THE LACK OF flood defences in Ireland was brought up by Gerry Adams during Leaders’ Questions in the Dáil today.
The Sinn Féin president asked Taoiseach Enda Kenny about what help would be available for those left devastated by the floods and when money would be given to those who need it.
He also pointed out that some people living in flood areas had no insurance as they weren’t able to get it due to the location of their homes.
Enda Kenny responded by saying that the recent scale of flooding in Ireland was “unprecedented”.
He made assurances that the government has put together a fund for people who need to be relocated and helped.
The initial response of the government is to deal with the humanitarian issues. There’s a €15 million fund for humanitarian issues pending assessment.
A government spokesperson later confirmed that this €15 million is in addition to €10 million that was announced yesterday.
Kenny explained how the local committee of local authorities were calling house to house to assess damages and that those damages would then be reported to the Department of Social Protection.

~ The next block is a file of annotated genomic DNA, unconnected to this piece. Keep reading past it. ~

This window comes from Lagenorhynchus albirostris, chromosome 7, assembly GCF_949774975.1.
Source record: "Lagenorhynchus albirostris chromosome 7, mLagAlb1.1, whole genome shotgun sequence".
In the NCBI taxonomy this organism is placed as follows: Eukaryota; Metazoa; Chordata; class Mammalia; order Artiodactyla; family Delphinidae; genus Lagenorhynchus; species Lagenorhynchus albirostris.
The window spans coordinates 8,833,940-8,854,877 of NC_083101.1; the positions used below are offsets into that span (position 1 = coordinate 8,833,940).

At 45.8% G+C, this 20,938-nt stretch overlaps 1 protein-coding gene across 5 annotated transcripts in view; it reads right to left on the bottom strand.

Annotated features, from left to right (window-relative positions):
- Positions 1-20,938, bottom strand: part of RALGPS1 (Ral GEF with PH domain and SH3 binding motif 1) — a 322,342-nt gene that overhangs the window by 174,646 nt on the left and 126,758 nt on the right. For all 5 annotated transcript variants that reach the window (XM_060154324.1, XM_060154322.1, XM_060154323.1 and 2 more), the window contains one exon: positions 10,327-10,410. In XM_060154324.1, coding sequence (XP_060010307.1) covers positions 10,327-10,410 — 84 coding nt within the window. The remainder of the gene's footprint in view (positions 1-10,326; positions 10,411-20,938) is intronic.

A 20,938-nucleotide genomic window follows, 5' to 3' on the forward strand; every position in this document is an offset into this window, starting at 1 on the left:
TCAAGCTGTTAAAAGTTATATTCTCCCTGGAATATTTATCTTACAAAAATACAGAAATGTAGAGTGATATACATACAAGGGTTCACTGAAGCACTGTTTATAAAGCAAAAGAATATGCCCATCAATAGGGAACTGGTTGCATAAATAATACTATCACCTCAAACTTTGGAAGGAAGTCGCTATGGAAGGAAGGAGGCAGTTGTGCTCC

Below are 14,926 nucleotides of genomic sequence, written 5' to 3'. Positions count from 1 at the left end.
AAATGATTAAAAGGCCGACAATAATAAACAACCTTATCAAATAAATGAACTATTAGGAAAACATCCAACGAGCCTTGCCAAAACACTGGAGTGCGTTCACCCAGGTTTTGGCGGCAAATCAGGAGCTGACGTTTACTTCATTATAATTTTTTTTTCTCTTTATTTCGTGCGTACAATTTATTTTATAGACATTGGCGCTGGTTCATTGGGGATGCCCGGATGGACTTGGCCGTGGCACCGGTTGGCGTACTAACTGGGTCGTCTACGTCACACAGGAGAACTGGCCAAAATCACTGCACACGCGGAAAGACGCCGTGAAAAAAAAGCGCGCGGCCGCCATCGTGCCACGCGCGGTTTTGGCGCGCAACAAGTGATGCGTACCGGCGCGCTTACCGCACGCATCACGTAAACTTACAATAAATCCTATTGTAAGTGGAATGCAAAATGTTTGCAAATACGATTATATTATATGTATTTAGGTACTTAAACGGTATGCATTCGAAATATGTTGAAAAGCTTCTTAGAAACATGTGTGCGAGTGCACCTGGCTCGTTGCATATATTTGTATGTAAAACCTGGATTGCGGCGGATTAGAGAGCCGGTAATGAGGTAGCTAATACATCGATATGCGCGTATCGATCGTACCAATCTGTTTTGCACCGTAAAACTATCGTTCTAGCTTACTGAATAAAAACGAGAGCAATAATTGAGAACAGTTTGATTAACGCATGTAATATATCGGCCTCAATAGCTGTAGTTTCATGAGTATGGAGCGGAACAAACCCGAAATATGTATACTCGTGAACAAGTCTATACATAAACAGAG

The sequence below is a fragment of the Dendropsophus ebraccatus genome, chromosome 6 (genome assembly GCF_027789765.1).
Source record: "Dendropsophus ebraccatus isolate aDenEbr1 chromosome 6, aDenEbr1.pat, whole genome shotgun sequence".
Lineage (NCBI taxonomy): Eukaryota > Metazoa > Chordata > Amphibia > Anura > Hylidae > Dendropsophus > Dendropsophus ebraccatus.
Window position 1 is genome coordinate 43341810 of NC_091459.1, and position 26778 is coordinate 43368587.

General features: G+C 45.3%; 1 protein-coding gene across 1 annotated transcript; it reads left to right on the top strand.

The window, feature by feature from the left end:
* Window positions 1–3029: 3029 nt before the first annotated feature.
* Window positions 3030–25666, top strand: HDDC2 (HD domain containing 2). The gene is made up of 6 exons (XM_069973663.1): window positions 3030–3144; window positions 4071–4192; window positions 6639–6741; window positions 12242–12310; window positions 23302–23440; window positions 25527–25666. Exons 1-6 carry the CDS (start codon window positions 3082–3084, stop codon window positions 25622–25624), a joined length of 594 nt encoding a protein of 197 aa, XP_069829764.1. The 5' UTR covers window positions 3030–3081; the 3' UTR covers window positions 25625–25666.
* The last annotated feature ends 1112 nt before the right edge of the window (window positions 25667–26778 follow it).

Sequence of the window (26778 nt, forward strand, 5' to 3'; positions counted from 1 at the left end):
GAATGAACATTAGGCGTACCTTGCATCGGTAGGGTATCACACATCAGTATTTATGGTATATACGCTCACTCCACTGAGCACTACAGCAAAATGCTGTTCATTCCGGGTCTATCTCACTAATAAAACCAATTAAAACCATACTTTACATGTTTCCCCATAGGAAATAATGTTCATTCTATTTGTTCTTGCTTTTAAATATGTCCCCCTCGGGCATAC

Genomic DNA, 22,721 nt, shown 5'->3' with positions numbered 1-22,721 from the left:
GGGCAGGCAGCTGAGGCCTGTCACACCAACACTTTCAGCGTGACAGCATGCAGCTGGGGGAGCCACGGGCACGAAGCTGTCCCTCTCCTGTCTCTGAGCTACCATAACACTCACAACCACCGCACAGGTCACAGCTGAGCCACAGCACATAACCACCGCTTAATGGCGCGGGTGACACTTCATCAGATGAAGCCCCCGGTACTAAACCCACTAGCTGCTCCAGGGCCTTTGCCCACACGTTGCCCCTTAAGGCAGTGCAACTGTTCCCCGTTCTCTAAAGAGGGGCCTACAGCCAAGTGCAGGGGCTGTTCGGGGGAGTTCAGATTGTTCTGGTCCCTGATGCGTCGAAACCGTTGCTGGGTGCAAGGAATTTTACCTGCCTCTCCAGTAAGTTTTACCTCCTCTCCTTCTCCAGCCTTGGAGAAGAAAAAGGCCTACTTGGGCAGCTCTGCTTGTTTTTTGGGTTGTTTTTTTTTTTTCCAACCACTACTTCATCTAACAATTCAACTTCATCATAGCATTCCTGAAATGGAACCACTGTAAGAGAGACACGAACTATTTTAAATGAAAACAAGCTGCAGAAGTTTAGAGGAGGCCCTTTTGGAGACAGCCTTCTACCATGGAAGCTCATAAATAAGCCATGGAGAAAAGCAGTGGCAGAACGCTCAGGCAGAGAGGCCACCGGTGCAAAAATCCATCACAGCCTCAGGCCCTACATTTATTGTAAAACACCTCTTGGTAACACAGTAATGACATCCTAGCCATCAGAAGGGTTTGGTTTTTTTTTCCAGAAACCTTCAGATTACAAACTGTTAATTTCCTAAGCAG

He said a full report would be available next Tuesday and that the government will respond in the best way they can with the accurate information.
Independent TD, Deputy Seamus Healy brought up the topic of water charges during the Taoiseach’s weekly grilling by the Opposition.
He asked Kenny about cases where water was not fit for purpose, for example the recently flooded areas and hard water areas where fixtures are damaged by the water.
He also asked how bills were to be calculated for homes that didn’t have a meter, what the free quota would be and if there would be an extra free allowance for people with a medical condition who needed to use more water.
Enda Kenny responded by stating that in the next couple of weeks, the government would have a model that will show a very clear structure of the water charges.
He added that:
In a country that’s able to build the rest of the world, surely we can provide adequate water for our own people.
Healy responded “as usual you’ve answered none of the questions that I’ve asked”.
He then questioned Kenny on the European Citizens Initiative Campaign. He asked the Taoiseach if he was aware of the campaign that believes water is a human right.
The Taoiseach responded that:
The fact that something becomes a human right, doesn’t mean that it’s always free.
Kenny said, “The model that will be produced here in a couple of weeks will set out the structure, the charges, the allowances, etc…so that people will know what’s happening in advance.”
He added that the water charges will be driven by consumer needs and requirements.